My transition will begin in a few weeks. I look forward to growing and learning in the process, and hope all of you will join me on the ride.

 

 

3 Illustrations to Get Your Faculty Meeting Started

If anything changes for the better in your school for 2013, it will hopefully be the Faculty Meeting. In speaking with school leaders from all over the country, many have been breaking away from the the traditional ‘sage on the stage’ format of the Principal lecturing / dictating / disseminating information to the Staff and have switched to more of a ‘conversation’ approach.  Conversations instead of meetings tend to be much more lax, and  as many studies have indicated, people (including students) who are more lax have a tendency to acquire much more information, and actually enjoy it.

For those that are transitioning, here are three illustrations I came across on Twitter recently.  Like a ‘Do-Now’ in a class, these illustrations will surely get any group of teachers conversing.

Focusing on pre/post NCLB or State testing? Surely a great pic to get things going. Shared by  @Krista_Granieri .

I cant’t think of a better snapshot of a 21st century family. A great way to get the conversation started about where we are pertaining to technology in both school and home. Shared by @iSchoolLeader. 

I like to start my Staff Conversations with things I come across.  I found this and just could’t help but to laugh.  I used it with Math teachers during a math curriculum meeting a few months back and it definitely broke the ice.

Meaningful , Choice-driven PD – there’s no excuse for it in 2012

ImageWe are seeing the traditional day off for Columbus Day off from schools more and more being turned into Staff / Professional Development days throughout the country. Some districts even close additional days so they can offer a consortium-like environment where teachers can maximize their learning time and take away something they can really use. Gone are (hopefully) the days of just sitting around to work on odds-n-ends (though downtime or maintenance is necessary, it’s not worth a whole day), or forced PD by means of a speaker or the latest cool-aid.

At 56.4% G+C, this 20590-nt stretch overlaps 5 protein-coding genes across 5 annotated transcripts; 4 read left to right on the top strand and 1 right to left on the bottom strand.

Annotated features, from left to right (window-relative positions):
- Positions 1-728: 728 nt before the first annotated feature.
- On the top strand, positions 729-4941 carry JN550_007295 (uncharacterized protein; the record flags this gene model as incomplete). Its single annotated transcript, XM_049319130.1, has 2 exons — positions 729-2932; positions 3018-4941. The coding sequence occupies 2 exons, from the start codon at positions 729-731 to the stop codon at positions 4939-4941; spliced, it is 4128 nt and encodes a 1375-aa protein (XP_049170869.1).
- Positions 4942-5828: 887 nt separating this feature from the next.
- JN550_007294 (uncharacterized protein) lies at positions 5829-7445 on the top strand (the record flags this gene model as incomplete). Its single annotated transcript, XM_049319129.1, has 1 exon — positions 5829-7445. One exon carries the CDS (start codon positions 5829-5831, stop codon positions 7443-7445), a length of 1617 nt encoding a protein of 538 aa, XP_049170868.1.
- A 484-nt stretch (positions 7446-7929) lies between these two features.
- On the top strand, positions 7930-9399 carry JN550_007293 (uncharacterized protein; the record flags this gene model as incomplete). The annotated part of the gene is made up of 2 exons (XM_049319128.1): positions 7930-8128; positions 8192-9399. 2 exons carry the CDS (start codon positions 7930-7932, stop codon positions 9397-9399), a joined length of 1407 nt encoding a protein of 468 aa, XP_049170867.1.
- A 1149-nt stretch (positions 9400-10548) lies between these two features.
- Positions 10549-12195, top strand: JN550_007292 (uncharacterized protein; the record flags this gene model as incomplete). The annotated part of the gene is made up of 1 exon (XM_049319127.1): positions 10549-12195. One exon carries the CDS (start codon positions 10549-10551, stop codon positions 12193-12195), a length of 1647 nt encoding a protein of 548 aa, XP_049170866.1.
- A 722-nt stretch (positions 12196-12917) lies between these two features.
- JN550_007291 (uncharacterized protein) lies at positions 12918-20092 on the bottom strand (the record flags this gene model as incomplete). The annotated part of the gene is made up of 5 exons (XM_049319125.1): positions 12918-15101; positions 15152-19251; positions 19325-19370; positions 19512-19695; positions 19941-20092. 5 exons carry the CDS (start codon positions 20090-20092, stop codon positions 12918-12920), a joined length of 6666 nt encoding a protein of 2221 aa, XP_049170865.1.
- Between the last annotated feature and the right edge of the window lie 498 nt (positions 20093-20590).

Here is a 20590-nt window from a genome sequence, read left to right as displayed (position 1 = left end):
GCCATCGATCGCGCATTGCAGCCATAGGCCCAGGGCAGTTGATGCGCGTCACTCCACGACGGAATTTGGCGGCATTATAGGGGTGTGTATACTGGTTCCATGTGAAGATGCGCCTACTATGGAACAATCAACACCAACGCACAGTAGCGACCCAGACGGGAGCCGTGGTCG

Professional Development should be meaningful and driven by choice.

I have witnessed Districts where they put forth this beautiful Staff Development catalog, full of courses and opportunities, only to be told that it was for show and that you were really told on where you’re going and what you’re doing. Ridiculous!

And, naturally, I have been subjected to PD to was a complete waste of time. Whether it was lack of roll-out or presentation, something that was completely unrelated to my field, or something I was aware of way before the powers-that-be decided to offer to everyone. Teachers should be angry about that express their concerns to their administrator on what they want to do. If anything, it’s a waste of a day and taxpayer dollars.

I recently collaborated with administrators and helped developed a full, REAL choice system for PD. Through the use of the google forms app, along with other websites like signupgenius.com, we created two days worth of workshops that were brought in as a result of choice and teacher feedback. On top of that, we extended the offer to teachers to teach some workshops, ranging form SMARTboard tricks to Yoga and classroom meditation. In all, over 45 classes / workshops were offered in two days.

The nicest part? Teachers had the opportunity to choose what they wanted to go to, and each were responsible for following their own schedule (which included “down time” where they could go back to their building and work on things and real lunch hour 🙂 No administrators were playing ‘gotcha’ with teachers trying to account for them (many administrators offered to teach classes themselves). The result of this new-found freedom? Teachers wanting to go to PD, and productive work getting accomplished. Yes, there were some mandatory training pieces for some of the support staff (i.e. OSHA, blood-borne pathogens, EPI-pen training, software updates, etc), but it was brief and taken care of quickly.

I’d be happy to share with anyone specifics on how the days went; if you want them, simply email me.

I’ll type it again — in 2012, with the abundance of technology, and level of collaboration that is now required in schools, there is simply no excuse for Districts to have meaningful, choice-driven PD. I encourage administrators and teachers to step up if you’re not getting subjected to this and make it happen; your District’s Staff will be happy that you did.